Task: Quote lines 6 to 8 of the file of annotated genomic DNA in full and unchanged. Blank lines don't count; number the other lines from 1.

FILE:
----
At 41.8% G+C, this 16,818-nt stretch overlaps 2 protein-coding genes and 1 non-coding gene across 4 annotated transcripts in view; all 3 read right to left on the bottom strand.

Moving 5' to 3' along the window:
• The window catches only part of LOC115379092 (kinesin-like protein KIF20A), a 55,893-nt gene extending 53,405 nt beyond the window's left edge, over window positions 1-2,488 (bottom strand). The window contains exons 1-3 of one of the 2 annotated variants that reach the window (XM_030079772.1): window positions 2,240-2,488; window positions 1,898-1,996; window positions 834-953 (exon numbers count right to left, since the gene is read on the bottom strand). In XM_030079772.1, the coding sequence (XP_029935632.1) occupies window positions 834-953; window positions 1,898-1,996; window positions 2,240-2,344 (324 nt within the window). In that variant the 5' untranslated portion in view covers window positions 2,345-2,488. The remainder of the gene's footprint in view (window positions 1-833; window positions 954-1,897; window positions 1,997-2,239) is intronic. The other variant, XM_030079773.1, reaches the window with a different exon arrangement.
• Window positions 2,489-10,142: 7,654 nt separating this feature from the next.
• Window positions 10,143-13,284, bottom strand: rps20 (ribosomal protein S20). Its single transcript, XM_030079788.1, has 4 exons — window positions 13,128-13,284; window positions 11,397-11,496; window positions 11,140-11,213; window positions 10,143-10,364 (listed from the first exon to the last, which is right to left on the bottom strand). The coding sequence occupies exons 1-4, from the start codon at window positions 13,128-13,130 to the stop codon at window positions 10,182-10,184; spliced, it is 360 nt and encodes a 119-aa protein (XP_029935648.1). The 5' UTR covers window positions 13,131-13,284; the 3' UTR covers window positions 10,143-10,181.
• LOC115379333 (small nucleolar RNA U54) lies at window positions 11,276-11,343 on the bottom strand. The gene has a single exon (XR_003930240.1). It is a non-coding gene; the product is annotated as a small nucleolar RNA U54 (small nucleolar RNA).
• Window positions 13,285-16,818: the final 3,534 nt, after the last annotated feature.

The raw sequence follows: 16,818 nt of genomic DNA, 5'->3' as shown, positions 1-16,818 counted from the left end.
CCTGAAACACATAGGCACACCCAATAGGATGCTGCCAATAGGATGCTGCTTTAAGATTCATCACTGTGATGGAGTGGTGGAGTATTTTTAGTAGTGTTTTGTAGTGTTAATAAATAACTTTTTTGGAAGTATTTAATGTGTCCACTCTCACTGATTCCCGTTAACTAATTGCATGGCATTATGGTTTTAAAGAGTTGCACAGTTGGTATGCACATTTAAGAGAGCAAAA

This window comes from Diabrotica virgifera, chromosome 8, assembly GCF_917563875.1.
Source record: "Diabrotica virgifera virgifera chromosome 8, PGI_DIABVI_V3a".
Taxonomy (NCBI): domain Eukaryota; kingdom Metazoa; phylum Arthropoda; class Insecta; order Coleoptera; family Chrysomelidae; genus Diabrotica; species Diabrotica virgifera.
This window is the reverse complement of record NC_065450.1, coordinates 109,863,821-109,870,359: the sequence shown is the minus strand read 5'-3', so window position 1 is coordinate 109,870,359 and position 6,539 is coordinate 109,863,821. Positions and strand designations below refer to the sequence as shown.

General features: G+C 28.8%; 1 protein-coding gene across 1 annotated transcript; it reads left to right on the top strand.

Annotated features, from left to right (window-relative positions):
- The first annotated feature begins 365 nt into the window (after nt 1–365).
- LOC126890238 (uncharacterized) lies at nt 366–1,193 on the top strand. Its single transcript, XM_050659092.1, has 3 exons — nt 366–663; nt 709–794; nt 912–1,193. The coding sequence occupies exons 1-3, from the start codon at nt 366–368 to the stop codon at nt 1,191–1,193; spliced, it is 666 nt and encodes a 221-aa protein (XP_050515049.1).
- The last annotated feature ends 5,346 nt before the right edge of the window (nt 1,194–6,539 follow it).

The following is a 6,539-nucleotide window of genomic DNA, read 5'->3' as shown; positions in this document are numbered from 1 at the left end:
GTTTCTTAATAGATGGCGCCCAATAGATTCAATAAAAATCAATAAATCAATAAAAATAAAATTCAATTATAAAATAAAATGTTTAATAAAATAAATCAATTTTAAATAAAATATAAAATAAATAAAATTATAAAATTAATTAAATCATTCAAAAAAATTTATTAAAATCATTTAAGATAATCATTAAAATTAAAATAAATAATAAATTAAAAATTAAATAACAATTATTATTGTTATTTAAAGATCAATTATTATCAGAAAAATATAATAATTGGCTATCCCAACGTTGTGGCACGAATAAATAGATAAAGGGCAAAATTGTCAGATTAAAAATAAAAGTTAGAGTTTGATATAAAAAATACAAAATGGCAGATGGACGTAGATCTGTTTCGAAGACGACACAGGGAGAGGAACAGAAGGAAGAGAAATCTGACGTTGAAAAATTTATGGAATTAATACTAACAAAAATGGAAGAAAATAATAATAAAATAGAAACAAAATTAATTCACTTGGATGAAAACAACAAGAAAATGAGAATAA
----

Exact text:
• LOC115379333 (small nucleolar RNA U54) lies at window positions 11,276-11,343 on the bottom strand. The gene has a single exon (XR_003930240.1). It is a non-coding gene; the product is annotated as a small nucleolar RNA U54 (small nucleolar RNA).
• Window positions 13,285-16,818: the final 3,534 nt, after the last annotated feature.

The raw sequence follows: 16,818 nt of genomic DNA, 5'->3' as shown, positions 1-16,818 counted from the left end.